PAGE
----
August 2004 Blog Posts

Drew Marsh talks about his approach to the contract first development of web services and his answers to Aaron Skonnard's questions.

In the past I've worked on projects where we've tried to build with a contract first approach. As Drew says, in some ways this is no different than producing any other service-like API and thinking in isolation about how you will interact with some code usually improves the design above the "whatever falls out of the mix" alternative.

I think the issue of tools support is interesting. To be honest the way I've usually gone about this is to write the outline ASMX service code and associated message classes while checking the generated WSDL to make sure it looks how I want. It's too much trouble (and too hard to teach other people) to write the WSDL by hand and work backwards. Some design tools to write the WSDL and the skeleton code at the same time would be useful but until we get something mainstream that does that, I'm not too unhappy with the current situation.

Sometimes I turn off e-mail for an hour or two so that I can focus and don't get sidetracked by incoming messages on other topics. Not sure banning e-mail for a whole day is such a good idea though. [via Eric Mack]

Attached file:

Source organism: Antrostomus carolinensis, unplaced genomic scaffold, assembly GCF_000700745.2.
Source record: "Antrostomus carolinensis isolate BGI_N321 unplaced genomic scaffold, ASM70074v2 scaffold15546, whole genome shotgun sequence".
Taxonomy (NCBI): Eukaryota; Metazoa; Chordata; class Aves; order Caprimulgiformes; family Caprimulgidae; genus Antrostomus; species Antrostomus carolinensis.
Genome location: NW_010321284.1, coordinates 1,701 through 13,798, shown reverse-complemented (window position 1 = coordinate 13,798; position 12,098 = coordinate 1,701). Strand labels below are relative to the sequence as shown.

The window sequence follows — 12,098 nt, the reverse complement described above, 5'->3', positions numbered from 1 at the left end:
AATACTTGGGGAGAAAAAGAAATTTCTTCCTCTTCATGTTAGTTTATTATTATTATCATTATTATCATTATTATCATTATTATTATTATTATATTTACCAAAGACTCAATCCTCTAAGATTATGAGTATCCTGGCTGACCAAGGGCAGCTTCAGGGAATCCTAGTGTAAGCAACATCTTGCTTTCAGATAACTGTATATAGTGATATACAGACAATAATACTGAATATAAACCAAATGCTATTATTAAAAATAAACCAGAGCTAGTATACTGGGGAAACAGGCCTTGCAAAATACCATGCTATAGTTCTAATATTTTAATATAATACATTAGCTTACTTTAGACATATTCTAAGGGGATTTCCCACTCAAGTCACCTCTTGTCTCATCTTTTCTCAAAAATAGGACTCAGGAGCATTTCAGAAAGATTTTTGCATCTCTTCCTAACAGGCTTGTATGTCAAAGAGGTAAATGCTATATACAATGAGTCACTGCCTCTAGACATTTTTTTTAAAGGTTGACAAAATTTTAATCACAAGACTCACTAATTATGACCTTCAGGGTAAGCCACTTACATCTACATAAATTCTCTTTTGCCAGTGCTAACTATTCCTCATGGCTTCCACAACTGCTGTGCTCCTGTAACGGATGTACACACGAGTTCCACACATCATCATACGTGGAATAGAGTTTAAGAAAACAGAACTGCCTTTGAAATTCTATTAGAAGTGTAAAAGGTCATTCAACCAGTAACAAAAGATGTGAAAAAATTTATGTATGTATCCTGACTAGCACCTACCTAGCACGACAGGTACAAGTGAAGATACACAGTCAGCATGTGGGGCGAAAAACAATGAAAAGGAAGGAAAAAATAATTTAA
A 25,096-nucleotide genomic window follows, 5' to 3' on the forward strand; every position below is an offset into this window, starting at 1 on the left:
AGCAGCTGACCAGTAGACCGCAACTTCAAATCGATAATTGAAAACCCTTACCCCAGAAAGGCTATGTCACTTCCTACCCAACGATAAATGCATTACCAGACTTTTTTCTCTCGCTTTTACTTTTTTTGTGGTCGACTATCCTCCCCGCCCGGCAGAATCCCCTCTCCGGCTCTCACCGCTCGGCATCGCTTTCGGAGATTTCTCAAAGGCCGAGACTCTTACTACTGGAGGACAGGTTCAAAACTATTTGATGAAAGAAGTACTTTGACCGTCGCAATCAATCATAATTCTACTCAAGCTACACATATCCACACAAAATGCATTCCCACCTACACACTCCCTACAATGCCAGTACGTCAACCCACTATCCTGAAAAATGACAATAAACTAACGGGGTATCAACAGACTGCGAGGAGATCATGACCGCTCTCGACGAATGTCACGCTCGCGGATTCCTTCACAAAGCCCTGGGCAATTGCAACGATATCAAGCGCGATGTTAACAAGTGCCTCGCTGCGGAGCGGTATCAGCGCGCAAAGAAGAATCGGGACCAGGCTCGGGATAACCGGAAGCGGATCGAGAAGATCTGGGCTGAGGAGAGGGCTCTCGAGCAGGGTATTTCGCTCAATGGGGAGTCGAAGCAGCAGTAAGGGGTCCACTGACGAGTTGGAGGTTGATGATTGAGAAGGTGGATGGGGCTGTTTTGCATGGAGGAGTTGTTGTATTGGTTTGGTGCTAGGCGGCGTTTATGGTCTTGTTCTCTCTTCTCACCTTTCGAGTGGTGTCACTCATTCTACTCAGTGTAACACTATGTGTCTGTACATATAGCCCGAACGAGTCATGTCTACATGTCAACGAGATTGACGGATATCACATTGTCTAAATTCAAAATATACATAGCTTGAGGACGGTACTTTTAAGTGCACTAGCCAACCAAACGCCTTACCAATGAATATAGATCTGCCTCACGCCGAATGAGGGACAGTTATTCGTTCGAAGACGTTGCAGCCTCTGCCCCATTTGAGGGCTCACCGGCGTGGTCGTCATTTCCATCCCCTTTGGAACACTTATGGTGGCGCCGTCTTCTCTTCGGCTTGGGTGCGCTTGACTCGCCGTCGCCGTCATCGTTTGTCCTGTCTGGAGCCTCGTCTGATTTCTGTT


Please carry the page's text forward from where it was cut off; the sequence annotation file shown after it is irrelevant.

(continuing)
Following in a great tradition, I joined Microsoft at the beginning of June and my blog fell silent. Given the erratic nature of my past blogging frequency, this will have gone largely unnoticed.

Things have been pretty busy settling in and although I've tried to keep up with blog reading, I've not really managed that well reaching a peak of around 2800 unread posts at one point. With some aggressive deleting, I'm down to double figures and there are a fair few things I want to read out of that list.

With a shiny new domain name for home, I am hoping that once I'm caught up I will have time and motivation to get back into posting. Now that my blog is no longer part of promoting my consultancy business, I will give myself more freedom in the topics I choose to post about but this will remain largely .NET related.

Finally, I'd like to say a public thank you to all the people that wished me well with the new job. It was very much appreciated.